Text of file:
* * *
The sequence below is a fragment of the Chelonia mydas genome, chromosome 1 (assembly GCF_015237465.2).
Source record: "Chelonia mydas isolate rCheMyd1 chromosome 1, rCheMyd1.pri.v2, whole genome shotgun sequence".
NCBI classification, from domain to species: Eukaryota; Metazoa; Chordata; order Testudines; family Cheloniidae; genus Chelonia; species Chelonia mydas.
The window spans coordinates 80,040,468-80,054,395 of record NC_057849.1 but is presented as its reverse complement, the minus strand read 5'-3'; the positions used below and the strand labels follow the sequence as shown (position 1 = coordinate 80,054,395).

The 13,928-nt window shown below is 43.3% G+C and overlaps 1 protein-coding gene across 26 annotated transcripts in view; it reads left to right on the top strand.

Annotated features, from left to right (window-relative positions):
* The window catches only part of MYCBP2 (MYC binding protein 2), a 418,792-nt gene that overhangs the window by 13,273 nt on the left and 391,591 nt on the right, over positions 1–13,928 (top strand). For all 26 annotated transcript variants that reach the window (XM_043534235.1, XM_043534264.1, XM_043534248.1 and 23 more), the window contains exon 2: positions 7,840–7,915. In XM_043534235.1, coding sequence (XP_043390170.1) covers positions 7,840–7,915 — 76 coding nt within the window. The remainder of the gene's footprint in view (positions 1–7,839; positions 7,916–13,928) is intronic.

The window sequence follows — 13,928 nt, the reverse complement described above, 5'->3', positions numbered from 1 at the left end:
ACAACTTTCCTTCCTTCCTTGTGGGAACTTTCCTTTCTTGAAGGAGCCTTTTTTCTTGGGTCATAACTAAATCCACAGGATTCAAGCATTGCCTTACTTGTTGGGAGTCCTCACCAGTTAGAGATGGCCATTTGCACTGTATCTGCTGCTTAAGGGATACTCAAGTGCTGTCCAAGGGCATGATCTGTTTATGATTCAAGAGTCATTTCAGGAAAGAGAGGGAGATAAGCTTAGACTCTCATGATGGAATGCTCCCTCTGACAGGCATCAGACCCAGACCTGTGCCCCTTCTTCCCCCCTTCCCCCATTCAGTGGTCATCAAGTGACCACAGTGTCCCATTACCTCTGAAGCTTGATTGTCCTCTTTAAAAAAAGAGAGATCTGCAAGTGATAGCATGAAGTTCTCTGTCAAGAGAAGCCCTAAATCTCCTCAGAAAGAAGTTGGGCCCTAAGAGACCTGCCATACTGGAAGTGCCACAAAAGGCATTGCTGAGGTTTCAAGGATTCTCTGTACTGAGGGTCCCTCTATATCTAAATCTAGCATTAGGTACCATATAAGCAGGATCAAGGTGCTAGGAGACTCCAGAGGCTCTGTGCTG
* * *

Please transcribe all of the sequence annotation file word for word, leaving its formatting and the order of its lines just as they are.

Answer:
The sequence below is a fragment of the Chelonia mydas genome, chromosome 1 (assembly GCF_015237465.2).
Source record: "Chelonia mydas isolate rCheMyd1 chromosome 1, rCheMyd1.pri.v2, whole genome shotgun sequence".
NCBI classification, from domain to species: Eukaryota; Metazoa; Chordata; order Testudines; family Cheloniidae; genus Chelonia; species Chelonia mydas.
The window spans coordinates 80,040,468-80,054,395 of record NC_057849.1 but is presented as its reverse complement, the minus strand read 5'-3'; the positions used below and the strand labels follow the sequence as shown (position 1 = coordinate 80,054,395).

The 13,928-nt window shown below is 43.3% G+C and overlaps 1 protein-coding gene across 26 annotated transcripts in view; it reads left to right on the top strand.

Annotated features, from left to right (window-relative positions):
* The window catches only part of MYCBP2 (MYC binding protein 2), a 418,792-nt gene that overhangs the window by 13,273 nt on the left and 391,591 nt on the right, over positions 1–13,928 (top strand). For all 26 annotated transcript variants that reach the window (XM_043534235.1, XM_043534264.1, XM_043534248.1 and 23 more), the window contains exon 2: positions 7,840–7,915. In XM_043534235.1, coding sequence (XP_043390170.1) covers positions 7,840–7,915 — 76 coding nt within the window. The remainder of the gene's footprint in view (positions 1–7,839; positions 7,916–13,928) is intronic.

The window sequence follows — 13,928 nt, the reverse complement described above, 5'->3', positions numbered from 1 at the left end:
ACAACTTTCCTTCCTTCCTTGTGGGAACTTTCCTTTCTTGAAGGAGCCTTTTTTCTTGGGTCATAACTAAATCCACAGGATTCAAGCATTGCCTTACTTGTTGGGAGTCCTCACCAGTTAGAGATGGCCATTTGCACTGTATCTGCTGCTTAAGGGATACTCAAGTGCTGTCCAAGGGCATGATCTGTTTATGATTCAAGAGTCATTTCAGGAAAGAGAGGGAGATAAGCTTAGACTCTCATGATGGAATGCTCCCTCTGACAGGCATCAGACCCAGACCTGTGCCCCTTCTTCCCCCCTTCCCCCATTCAGTGGTCATCAAGTGACCACAGTGTCCCATTACCTCTGAAGCTTGATTGTCCTCTTTAAAAAAAGAGAGATCTGCAAGTGATAGCATGAAGTTCTCTGTCAAGAGAAGCCCTAAATCTCCTCAGAAAGAAGTTGGGCCCTAAGAGACCTGCCATACTGGAAGTGCCACAAAAGGCATTGCTGAGGTTTCAAGGATTCTCTGTACTGAGGGTCCCTCTATATCTAAATCTAGCATTAGGTACCATATAAGCAGGATCAAGGTGCTAGGAGACTCCAGAGGCTCTGTGCTG